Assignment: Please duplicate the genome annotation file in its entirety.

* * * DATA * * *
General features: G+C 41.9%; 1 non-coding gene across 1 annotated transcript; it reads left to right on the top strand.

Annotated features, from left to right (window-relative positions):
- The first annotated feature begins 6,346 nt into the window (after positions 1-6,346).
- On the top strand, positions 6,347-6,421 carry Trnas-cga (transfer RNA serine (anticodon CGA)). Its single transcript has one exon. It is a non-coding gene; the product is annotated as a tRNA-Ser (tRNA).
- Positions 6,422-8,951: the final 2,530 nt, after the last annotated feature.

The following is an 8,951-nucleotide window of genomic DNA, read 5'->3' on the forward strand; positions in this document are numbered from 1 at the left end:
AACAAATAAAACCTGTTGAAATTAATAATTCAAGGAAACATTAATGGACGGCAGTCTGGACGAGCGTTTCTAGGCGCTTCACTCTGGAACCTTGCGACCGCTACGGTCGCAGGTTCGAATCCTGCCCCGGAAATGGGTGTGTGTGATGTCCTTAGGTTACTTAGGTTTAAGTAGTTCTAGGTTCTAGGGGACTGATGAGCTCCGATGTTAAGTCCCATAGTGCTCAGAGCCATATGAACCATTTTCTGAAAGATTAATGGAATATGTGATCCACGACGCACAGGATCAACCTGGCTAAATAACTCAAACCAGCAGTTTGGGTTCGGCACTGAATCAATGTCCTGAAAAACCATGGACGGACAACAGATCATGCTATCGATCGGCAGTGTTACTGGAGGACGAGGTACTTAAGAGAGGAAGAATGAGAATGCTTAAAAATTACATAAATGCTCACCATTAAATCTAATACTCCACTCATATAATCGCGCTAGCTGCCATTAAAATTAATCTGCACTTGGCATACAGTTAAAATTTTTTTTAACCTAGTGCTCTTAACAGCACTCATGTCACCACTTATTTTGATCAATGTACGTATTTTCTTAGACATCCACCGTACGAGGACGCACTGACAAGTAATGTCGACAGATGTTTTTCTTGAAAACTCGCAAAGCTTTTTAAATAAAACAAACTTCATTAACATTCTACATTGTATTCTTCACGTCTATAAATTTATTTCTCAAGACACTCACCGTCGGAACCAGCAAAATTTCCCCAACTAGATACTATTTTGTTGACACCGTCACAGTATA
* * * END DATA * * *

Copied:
General features: G+C 41.9%; 1 non-coding gene across 1 annotated transcript; it reads left to right on the top strand.

Annotated features, from left to right (window-relative positions):
- The first annotated feature begins 6,346 nt into the window (after positions 1-6,346).
- On the top strand, positions 6,347-6,421 carry Trnas-cga (transfer RNA serine (anticodon CGA)). Its single transcript has one exon. It is a non-coding gene; the product is annotated as a tRNA-Ser (tRNA).
- Positions 6,422-8,951: the final 2,530 nt, after the last annotated feature.

The following is an 8,951-nucleotide window of genomic DNA, read 5'->3' on the forward strand; positions in this document are numbered from 1 at the left end:
AACAAATAAAACCTGTTGAAATTAATAATTCAAGGAAACATTAATGGACGGCAGTCTGGACGAGCGTTTCTAGGCGCTTCACTCTGGAACCTTGCGACCGCTACGGTCGCAGGTTCGAATCCTGCCCCGGAAATGGGTGTGTGTGATGTCCTTAGGTTACTTAGGTTTAAGTAGTTCTAGGTTCTAGGGGACTGATGAGCTCCGATGTTAAGTCCCATAGTGCTCAGAGCCATATGAACCATTTTCTGAAAGATTAATGGAATATGTGATCCACGACGCACAGGATCAACCTGGCTAAATAACTCAAACCAGCAGTTTGGGTTCGGCACTGAATCAATGTCCTGAAAAACCATGGACGGACAACAGATCATGCTATCGATCGGCAGTGTTACTGGAGGACGAGGTACTTAAGAGAGGAAGAATGAGAATGCTTAAAAATTACATAAATGCTCACCATTAAATCTAATACTCCACTCATATAATCGCGCTAGCTGCCATTAAAATTAATCTGCACTTGGCATACAGTTAAAATTTTTTTTAACCTAGTGCTCTTAACAGCACTCATGTCACCACTTATTTTGATCAATGTACGTATTTTCTTAGACATCCACCGTACGAGGACGCACTGACAAGTAATGTCGACAGATGTTTTTCTTGAAAACTCGCAAAGCTTTTTAAATAAAACAAACTTCATTAACATTCTACATTGTATTCTTCACGTCTATAAATTTATTTCTCAAGACACTCACCGTCGGAACCAGCAAAATTTCCCCAACTAGATACTATTTTGTTGACACCGTCACAGTATA